Blockchain

Trade finance blockchain Contour acquires assets from we.trade – Ledger Insights

Today Contour, the blockchain trade finance network, announced that it acquired we.trade’s rule book and related legal documents. We.trade, the trade finance network backed by a dozen banksentered insolvency three months ago after the banks decided not to provide additional funds.

To date, Contour has focused on Letters of Credit, a document-heavy procedure in which trade finance relies on bills of lading that prove goods have been loaded for transport. In contrast, open account trade finance is based on invoices, which was the area of we.trade’s focus.

Even before Contour was incorporated, the organization always stated that Letters of Credit was the first step and that it would expand into other trade finance offerings.

We.trade’s rule book offers multiple benefits to Contour. It is compliant with the new ICC trade finance standard URDTT (explained later). Rulebooks by definition involve significant legal legwork and a lot of negotiating with participant banks to settle on a shared ruleset. We.trade has already done the hard work, so Contour is sweeping in to buy it. Hence Contour’s statement that this acquisition will “drastically reduce the barriers to adding a new open account product.” 

The URDTT or Uniform Rules for Digital Trade Transactions (URDTT) is a set of international standards first published by the International Chamber of Commerce last October. It is the product of the Digital Standards Initiative launched in March 2020.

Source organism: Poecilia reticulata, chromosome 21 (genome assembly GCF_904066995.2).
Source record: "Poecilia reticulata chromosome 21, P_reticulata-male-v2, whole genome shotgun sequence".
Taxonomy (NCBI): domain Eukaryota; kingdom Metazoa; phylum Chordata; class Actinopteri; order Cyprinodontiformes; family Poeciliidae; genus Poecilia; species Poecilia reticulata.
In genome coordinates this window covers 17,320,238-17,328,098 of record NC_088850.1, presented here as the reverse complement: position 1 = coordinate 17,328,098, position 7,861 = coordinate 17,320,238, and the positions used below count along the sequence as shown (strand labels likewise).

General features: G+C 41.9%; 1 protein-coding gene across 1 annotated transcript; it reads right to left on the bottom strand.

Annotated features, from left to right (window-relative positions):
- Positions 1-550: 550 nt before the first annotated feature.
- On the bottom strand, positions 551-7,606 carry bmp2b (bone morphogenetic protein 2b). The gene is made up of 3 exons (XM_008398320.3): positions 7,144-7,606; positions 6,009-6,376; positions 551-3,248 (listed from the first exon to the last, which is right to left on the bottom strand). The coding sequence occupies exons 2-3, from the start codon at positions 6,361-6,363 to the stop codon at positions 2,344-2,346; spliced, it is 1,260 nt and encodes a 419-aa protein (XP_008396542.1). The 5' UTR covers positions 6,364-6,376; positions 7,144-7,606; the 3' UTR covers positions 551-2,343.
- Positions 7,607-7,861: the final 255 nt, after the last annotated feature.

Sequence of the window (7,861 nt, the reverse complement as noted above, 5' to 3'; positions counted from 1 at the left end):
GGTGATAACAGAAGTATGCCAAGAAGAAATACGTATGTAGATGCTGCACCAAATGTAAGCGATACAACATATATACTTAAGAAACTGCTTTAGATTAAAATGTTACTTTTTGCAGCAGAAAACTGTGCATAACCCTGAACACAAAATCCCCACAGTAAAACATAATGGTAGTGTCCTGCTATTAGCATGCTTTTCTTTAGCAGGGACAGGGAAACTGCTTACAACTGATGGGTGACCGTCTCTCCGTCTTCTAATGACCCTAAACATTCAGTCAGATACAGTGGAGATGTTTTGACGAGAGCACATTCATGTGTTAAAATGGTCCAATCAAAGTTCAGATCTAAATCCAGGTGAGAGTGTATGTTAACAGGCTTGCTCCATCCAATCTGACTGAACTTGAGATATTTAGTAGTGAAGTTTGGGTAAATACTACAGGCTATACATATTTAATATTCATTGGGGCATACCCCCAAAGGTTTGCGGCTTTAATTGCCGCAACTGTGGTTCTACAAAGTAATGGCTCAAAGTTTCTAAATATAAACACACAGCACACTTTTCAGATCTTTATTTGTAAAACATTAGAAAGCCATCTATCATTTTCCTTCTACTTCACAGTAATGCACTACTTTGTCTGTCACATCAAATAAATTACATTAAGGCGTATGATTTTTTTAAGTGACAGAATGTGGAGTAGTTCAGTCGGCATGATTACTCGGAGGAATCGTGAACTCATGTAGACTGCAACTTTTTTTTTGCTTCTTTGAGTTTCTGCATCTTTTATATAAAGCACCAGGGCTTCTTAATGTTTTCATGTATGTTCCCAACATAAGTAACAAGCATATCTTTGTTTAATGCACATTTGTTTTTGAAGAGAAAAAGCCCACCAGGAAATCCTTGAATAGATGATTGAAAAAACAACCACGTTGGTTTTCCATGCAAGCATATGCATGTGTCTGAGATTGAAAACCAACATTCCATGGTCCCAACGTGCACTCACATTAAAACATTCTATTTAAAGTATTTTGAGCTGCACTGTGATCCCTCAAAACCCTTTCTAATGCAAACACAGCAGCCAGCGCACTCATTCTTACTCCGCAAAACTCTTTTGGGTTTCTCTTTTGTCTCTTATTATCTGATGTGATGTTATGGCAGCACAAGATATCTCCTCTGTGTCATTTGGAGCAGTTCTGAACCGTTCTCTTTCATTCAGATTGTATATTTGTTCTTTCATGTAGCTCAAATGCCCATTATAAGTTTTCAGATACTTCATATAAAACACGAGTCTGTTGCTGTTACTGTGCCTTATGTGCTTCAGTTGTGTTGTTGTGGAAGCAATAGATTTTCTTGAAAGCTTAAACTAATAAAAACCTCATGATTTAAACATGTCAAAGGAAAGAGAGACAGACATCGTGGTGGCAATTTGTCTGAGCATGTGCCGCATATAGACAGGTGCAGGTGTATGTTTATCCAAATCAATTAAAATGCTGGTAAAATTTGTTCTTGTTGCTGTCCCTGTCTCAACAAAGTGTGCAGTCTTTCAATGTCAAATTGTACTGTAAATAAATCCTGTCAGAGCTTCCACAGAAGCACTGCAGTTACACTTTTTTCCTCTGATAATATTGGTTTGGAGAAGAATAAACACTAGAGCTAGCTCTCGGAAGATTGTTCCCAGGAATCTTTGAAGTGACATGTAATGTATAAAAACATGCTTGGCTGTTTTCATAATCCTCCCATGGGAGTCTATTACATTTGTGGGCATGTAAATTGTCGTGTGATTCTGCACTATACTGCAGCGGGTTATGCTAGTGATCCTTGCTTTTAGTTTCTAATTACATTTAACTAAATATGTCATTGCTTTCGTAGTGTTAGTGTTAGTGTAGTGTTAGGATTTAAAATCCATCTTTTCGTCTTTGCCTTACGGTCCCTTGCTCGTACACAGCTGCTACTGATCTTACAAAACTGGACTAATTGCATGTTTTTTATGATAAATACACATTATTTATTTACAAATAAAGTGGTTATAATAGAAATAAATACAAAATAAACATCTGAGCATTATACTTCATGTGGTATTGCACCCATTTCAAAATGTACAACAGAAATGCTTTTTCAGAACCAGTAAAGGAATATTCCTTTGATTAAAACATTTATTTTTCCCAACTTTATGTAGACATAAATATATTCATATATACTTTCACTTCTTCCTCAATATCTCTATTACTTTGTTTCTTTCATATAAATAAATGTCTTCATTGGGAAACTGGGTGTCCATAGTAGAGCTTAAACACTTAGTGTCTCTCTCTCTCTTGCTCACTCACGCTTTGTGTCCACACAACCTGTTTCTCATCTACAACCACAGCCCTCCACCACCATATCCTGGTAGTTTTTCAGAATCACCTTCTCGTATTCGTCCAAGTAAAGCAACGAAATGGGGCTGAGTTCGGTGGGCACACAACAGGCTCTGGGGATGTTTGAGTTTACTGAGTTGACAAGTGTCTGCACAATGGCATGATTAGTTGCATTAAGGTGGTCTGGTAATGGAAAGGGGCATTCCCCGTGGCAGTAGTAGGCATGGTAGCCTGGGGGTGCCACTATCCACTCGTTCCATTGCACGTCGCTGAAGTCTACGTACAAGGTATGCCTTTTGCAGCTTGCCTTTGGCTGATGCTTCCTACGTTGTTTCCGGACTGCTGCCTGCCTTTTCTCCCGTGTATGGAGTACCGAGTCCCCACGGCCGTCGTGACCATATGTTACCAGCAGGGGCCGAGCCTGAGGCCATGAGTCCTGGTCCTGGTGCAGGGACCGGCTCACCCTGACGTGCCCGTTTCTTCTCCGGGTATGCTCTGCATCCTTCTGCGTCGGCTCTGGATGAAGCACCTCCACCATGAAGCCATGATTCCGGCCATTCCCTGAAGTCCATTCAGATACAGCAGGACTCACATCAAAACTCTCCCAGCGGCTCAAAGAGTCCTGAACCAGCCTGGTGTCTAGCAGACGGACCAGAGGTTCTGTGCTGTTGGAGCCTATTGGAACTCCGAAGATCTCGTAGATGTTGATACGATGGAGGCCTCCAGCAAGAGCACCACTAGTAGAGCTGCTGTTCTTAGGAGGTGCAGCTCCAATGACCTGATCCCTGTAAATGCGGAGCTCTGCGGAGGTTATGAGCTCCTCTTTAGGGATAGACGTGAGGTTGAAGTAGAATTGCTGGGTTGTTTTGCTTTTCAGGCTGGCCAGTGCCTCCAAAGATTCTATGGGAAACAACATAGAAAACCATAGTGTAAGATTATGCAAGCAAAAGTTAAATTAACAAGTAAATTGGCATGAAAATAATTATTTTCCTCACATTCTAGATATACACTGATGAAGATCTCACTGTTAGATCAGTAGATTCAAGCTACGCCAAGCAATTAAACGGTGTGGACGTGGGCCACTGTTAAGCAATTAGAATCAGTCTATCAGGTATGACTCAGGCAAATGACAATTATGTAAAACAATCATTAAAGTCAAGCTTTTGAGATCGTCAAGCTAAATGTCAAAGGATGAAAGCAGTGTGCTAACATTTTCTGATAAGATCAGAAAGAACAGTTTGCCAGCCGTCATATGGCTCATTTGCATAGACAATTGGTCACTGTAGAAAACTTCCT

We.trade is not unfamiliar to Contour’s team. Contour’s head of product, Josh Kroeker, was previously at HSBC in the team involved with we.trade. That said, he’s been at Contour since January 2020.

Marco Polo / Contour overlap

Meanwhile, the ICC’s Digital Standards Initiative was jointly initiated by Marco Polo, another trade finance network that uses the R3 Corda enterprise blockchain. As Contour and Marco Polo start to have more product overlap, they will be perceived as competitive. 

Last week Marco Polo lost a key early executive, Daniel Cotti. On Linkedin, Cotti announced plans to work with other trade finance experts to offer Trade Consulting as a Service with a digitalization practice. Trade publication GTR portrayed this as a negative sign for Marco Polo, which it could be as it has been slow to get production traction.

On the other hand, Cotti was also the Chairman of the electronic bill of lading (eBL) firm Bolero which was sold just three months ago. The sale wasn’t a life-changing financial event for Cotti as he only held a small stake. And given Bolero’s turnover was around $7 million, the selling price would not have been massive. However, Cotti’s new venture sounds like it will have some crossover with Contour’s letter of credit business as it will explore how to “radically transform the Documentary Trade Business.”

In today’s announcement, Contour positioned its we.trade acquisition as marking “the start of consolidation in the blockchain trade finance industry, with Contour leading the charge.”


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